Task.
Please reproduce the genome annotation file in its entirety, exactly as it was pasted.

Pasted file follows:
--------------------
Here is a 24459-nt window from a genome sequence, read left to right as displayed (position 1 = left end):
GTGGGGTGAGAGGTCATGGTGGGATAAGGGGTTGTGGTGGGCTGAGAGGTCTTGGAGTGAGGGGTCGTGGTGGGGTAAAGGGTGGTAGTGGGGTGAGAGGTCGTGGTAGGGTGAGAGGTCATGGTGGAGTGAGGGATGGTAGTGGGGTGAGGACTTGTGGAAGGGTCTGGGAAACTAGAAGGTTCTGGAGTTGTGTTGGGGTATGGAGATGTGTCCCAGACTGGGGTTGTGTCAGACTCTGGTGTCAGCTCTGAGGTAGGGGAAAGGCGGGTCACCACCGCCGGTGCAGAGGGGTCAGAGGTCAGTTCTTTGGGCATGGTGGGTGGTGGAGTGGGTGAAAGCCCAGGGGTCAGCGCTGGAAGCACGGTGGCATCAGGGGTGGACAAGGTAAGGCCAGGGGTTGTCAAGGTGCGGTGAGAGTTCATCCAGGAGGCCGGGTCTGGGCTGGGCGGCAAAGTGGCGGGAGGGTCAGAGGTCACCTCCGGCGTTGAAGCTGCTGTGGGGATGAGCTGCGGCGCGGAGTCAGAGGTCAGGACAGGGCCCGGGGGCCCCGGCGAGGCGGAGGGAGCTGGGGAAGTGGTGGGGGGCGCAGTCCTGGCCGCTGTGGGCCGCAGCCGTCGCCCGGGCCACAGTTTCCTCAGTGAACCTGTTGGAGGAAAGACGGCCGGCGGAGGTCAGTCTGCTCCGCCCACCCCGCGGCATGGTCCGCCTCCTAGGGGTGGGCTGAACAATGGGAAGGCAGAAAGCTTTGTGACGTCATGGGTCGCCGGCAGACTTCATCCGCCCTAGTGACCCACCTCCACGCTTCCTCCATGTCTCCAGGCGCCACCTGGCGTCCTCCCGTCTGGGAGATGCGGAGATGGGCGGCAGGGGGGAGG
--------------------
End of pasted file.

Here is a 24459-nt window from a genome sequence, read left to right as displayed (position 1 = left end):
GTGGGGTGAGAGGTCATGGTGGGATAAGGGGTTGTGGTGGGCTGAGAGGTCTTGGAGTGAGGGGTCGTGGTGGGGTAAAGGGTGGTAGTGGGGTGAGAGGTCGTGGTAGGGTGAGAGGTCATGGTGGAGTGAGGGATGGTAGTGGGGTGAGGACTTGTGGAAGGGTCTGGGAAACTAGAAGGTTCTGGAGTTGTGTTGGGGTATGGAGATGTGTCCCAGACTGGGGTTGTGTCAGACTCTGGTGTCAGCTCTGAGGTAGGGGAAAGGCGGGTCACCACCGCCGGTGCAGAGGGGTCAGAGGTCAGTTCTTTGGGCATGGTGGGTGGTGGAGTGGGTGAAAGCCCAGGGGTCAGCGCTGGAAGCACGGTGGCATCAGGGGTGGACAAGGTAAGGCCAGGGGTTGTCAAGGTGCGGTGAGAGTTCATCCAGGAGGCCGGGTCTGGGCTGGGCGGCAAAGTGGCGGGAGGGTCAGAGGTCACCTCCGGCGTTGAAGCTGCTGTGGGGATGAGCTGCGGCGCGGAGTCAGAGGTCAGGACAGGGCCCGGGGGCCCCGGCGAGGCGGAGGGAGCTGGGGAAGTGGTGGGGGGCGCAGTCCTGGCCGCTGTGGGCCGCAGCCGTCGCCCGGGCCACAGTTTCCTCAGTGAACCTGTTGGAGGAAAGACGGCCGGCGGAGGTCAGTCTGCTCCGCCCACCCCGCGGCATGGTCCGCCTCCTAGGGGTGGGCTGAACAATGGGAAGGCAGAAAGCTTTGTGACGTCATGGGTCGCCGGCAGACTTCATCCGCCCTAGTGACCCACCTCCACGCTTCCTCCATGTCTCCAGGCGCCACCTGGCGTCCTCCCGTCTGGGAGATGCGGAGATGGGCGGCAGGGGGGAGG